Sanity in the World?

Into all lives, a little Sanity must fall.

My Photo
Location: Michigan, United States

See post here: About Me

Thursday, April 13, 2006

Mexico and Americans Illegal Immigrant Comparison

There is alot of indignant rage on both sides when it comes to illegals and immigrations.

Illegals that come into this country want to have the same Rights as US citizens, they want to be US Citizens.

They have bypassed our Laws on entry into the US, and want the US Government to over look this 'infraction' and give them citizenship.

I have seen signs that not only do some want citizenship immediately, they want FREE health care, they want FREE Land, and even seen signs that say this land belongs to Mexico or Mexicans.

What they do not understand is there is a deep sense of Patriotism still in this country.
There is still Pride in being an American and the freedoms we hold dear.
There is still Pride in our National Symbol - The American Flag.

Burning the American Flag, we grit out teeth and say it is Freedom of Expression (though as illegals you are not entitled to that in this country - US Citizens Rights), but when you invert the American Flag and you put the Mexican Flag over top, making the American Flag seconds and not first, you have sent a very strong message to the American people. Just not the message I think you expected.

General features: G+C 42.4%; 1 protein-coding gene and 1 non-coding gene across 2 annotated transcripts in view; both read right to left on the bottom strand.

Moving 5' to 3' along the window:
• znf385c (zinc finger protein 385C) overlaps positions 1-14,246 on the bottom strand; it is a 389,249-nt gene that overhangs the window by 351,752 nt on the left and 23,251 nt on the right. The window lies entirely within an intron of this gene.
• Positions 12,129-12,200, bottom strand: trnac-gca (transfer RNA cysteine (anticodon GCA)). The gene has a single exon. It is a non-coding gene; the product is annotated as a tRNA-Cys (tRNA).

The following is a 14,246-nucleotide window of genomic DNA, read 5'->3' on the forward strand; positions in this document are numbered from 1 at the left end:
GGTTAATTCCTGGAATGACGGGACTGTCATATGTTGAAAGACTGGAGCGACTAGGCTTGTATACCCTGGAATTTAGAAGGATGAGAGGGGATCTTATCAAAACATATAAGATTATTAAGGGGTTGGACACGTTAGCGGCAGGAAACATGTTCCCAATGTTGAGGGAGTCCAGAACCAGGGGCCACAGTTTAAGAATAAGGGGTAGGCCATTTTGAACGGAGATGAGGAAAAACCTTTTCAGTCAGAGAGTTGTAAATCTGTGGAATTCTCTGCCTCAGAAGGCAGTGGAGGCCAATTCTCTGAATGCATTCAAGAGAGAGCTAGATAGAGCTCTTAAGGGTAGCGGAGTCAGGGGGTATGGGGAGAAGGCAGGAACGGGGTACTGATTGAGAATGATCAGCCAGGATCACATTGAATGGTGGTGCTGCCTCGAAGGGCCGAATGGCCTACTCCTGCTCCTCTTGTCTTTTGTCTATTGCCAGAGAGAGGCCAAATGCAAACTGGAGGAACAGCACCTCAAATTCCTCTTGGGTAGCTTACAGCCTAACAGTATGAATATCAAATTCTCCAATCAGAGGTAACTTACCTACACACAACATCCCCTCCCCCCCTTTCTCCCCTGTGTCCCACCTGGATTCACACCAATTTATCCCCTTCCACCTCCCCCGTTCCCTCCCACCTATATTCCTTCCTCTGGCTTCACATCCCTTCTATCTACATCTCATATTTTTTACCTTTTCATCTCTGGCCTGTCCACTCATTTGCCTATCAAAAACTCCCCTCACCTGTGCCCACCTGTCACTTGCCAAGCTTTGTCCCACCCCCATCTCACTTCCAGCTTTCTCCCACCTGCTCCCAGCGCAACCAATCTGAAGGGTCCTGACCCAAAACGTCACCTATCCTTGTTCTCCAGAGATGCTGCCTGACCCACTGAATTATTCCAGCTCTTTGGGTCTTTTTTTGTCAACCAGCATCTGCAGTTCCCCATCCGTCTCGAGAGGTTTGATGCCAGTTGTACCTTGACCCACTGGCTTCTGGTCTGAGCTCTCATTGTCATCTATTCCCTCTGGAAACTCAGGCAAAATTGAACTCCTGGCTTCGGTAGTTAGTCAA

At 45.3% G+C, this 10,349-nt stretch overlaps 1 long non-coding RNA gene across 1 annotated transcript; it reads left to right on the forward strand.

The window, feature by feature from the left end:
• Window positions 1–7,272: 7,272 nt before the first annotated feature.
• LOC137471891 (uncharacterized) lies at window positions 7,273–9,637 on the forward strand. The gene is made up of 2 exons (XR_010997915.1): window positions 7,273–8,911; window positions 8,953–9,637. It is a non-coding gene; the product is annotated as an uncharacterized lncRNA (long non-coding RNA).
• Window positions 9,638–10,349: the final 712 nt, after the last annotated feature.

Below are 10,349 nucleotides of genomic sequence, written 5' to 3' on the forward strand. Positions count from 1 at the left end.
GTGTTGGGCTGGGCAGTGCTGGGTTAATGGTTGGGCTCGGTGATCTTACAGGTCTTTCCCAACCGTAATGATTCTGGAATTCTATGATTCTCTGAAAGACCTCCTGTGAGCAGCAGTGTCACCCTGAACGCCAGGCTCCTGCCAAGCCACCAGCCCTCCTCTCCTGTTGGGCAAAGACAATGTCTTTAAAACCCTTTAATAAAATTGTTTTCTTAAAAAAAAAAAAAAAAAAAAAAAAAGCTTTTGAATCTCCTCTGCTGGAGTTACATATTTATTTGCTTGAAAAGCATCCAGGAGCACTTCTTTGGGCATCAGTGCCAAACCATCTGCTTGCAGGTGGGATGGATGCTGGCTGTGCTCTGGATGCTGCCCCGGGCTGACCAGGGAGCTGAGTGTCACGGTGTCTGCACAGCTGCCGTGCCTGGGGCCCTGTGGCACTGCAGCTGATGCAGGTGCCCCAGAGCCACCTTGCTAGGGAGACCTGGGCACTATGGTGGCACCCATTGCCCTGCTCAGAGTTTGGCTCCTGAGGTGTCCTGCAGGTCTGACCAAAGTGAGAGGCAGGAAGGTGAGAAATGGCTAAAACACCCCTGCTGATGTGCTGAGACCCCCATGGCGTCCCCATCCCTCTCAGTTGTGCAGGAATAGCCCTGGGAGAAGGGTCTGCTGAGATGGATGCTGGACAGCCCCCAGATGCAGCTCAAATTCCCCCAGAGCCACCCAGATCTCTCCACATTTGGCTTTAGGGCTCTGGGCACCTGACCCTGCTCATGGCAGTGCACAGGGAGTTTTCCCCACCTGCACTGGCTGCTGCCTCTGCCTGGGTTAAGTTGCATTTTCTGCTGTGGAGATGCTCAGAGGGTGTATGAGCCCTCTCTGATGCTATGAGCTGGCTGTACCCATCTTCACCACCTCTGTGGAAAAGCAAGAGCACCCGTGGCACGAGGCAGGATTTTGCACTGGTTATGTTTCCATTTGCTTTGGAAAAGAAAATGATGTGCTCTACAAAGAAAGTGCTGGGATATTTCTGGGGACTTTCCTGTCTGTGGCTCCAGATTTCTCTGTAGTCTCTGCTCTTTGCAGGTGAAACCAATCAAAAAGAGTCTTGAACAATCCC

You pissed us off.

You could not have known what your actions meant, but by inverting (turning the American Flag upside down), you signal all Americans that Amercia is in dire trouble and by placing your Mexican Flag above the American Flag, you signal why it is in trouble - The Invasion of Illegal Immigrants.

You think American Immigration Policy is too harsh? Are you not aware of Mexico's Immigration Policy?

Let's review some of it shall we?

In general, foreign nationals are welcome to visit Mexico for a defined period of time to take part in non-remunerative activities (e.g. a holiday), and requirements for remunerative visits or longer stays (beyond 180 days) require special permits from the Mexican Consulate.


There are two kinds of permit: Non-Immigrant and Immigrant. Non Immigrant Permits are for people who intend to visit Mexico for a specific purpose and then depart. Immigrant Permits are for people who wish to live in Mexico, temporarily or long term.


Immigrant Permits are issued to foreign nationals who have the intention of gaining permanent residency in Mexico. Under immigrant schemes, you are permitted to reside in the country, provided that you fulfil certain criteria (as specified by the type of permit) for a period of up to one year. The permit is renewable annually, for one year, for a further four years. At the end of the five year period, you automatically receive residency status, entitling you to full rights and benefits as any other Mexican Citizen, with the exception of the right to vote.